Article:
Use this URL to cite or link to this record in EThOS: http://ethos.bl.uk/OrderDetails.do?uin=uk.bl.ethos.606270
Title: Mechanical loading and cartilage physiology
Author: Parker, Eleanor
Awarding Body: University of Westminster
Current Institution: University of Westminster
Date of Award: 2011
Availability of Full Text:
Access from EThOS:
Access from Institution:
Abstract:
Whilst mechanical impact is known to be essential for cartilage maintenance, it has been noted that altered joint loading and increased force may lead to cartilage degradation and increase the risk for the development of osteoarthritis (OA). This study investigated the cellular responses of chondrocytes to mechanical impact, and the effects of possible chondroprotective agents for OA preventative strategies in individuals exposed to high impact, repetitive loading. Single-impact mechanical trauma (force 1.14 N, pressure 6.47 KPa) was determined to induce biphasic decrease in cell volume to 647.38±60.38 μm3 at 2 h and 516.52±38.86 μm3 at 48 h, the initial phase of which was observed to be an active mechanotransduction mechanism, termed Impact-Induced Volume Decrease (IIVD), and the subsequent phase to be Apoptotic Volume Decrease (AVD). The newly defined IIVD was concluded to be dependent upon the PKC/PLCβ3 pathway, and possibly mediated by intracellular Ca2+ store release and Volume Sensitive Organic Anion Channel (VSOAC) activity. Furthermore, mechanical impact was observed to induce a rapid decrease in F-actin from 1.19±0.13 MU to 0.87±0.02 MU, termed Impact-Induced Actin Decrease (IIAD) and associated with the biphasic rise in cell death at rates of 2.75±0.41 %.h-1 and 0.66±0.03 %.h-1. Both in vivo exercise and in vitro mechanical load induced a release IL-1β (20.67±2.58 % and 5.86±0.21 AU), MCP-1 (25.69±0.53 % and 1.45±0.01 AU) and IL-10 (8.97±2.40 % and 5.55±0.28 AU), with in vivo concentrations correlating with joint magnitude and strike patterns. Decreased levels of IL-1β and MCP-1 (to 9.60±2.34 % and 9.01±2.34 %, respectively) observed in the evening were further confirmed using a hyperosmotic-treated in vitro model of prolonged static-loaded cartilage with evidence for a IL-1β-dominated paracrine loop between articular cartilage and mononuclear phagocytes. In vitro, chondroprotective and antiinflammatory actions of chondroitin sulphate, glucosamine sulphate, REV 5901 and Tamoxifen were associated with a reduction in pre-impact cell volume (average of 31.91±4.19 %) and increased pre-impact actin levels (average of 39.92±9.29 %). Anti-inflammatory agents, curcumin and dexamethasone exhibited less effective chondroprotective actions, via inhibition of IL-1β (average of 83.45±1.30 %) and thus apoptosis. To conclude, high impact exercise is recommended with a place for chondroprotective properties of chondroitin, glucosamine sulphate and/or curcumin in high-risk groups before OA onset.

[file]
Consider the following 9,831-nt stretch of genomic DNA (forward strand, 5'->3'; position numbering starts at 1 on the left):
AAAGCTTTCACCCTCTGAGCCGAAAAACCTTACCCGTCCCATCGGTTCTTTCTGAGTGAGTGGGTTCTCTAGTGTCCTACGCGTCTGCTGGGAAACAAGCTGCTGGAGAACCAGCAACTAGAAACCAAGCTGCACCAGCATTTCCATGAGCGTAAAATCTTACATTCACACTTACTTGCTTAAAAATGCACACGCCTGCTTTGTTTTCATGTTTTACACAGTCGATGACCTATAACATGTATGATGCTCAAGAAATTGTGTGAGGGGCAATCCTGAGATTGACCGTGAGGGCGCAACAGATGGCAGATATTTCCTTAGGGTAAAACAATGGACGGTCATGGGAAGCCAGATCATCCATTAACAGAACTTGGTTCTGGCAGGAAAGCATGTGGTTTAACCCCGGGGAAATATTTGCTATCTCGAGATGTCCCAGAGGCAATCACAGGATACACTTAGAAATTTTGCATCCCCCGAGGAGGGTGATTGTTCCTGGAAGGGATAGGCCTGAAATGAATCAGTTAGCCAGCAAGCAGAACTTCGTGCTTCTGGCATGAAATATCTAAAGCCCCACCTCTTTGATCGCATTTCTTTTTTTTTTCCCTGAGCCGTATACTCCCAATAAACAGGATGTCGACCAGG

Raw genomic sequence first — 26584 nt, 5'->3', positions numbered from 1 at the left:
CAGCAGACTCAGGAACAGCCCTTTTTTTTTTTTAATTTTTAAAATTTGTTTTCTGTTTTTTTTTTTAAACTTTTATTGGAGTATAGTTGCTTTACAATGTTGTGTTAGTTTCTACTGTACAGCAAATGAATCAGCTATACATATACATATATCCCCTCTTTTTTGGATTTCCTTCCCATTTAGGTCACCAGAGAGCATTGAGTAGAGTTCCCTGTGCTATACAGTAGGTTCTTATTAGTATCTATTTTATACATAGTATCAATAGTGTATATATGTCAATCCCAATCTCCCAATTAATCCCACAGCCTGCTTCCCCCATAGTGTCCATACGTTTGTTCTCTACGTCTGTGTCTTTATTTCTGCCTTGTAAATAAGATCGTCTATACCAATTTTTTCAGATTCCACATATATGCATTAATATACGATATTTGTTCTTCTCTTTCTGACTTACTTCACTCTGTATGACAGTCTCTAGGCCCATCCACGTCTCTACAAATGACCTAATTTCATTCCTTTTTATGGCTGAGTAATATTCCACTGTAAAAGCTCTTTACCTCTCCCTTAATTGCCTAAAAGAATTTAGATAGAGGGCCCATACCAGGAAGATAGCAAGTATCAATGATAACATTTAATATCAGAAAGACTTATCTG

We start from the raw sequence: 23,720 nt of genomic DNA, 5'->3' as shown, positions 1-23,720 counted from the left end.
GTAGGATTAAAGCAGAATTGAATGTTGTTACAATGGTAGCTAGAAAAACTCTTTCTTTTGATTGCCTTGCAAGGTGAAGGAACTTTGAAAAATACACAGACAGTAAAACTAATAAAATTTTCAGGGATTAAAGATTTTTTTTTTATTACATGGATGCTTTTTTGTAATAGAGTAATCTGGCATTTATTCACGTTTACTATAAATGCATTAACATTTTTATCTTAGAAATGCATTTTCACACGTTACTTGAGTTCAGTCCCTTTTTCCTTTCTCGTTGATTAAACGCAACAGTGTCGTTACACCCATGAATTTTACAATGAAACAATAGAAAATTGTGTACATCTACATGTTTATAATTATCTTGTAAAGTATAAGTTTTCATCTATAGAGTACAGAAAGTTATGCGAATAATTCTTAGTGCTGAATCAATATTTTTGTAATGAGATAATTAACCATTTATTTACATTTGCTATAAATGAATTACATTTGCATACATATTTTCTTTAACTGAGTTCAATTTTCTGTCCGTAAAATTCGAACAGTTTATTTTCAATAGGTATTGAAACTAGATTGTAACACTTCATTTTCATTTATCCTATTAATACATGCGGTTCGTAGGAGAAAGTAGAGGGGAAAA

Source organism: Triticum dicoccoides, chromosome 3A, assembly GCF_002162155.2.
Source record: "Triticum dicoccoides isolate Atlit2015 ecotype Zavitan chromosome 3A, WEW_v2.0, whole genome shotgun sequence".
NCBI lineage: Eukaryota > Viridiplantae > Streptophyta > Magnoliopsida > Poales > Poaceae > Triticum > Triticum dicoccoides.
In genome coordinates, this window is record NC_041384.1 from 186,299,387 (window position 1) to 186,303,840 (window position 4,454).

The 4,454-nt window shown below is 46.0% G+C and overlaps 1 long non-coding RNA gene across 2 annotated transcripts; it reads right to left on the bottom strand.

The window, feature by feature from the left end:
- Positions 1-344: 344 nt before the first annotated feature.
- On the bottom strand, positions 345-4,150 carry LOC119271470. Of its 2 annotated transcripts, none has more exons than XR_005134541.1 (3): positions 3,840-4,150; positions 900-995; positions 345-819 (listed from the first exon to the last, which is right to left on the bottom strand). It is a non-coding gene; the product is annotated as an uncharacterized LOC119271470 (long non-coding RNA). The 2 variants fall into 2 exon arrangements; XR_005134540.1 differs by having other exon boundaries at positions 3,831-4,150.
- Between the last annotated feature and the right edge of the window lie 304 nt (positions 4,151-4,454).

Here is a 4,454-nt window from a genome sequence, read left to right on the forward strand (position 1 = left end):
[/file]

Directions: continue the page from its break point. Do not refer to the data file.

Supervisor: Not available Sponsor: Not available
Qualification Name: Thesis (Ph.D.) Qualification Level: Doctoral
EThOS ID: uk.bl.ethos.606270  DOI: Not available
Share: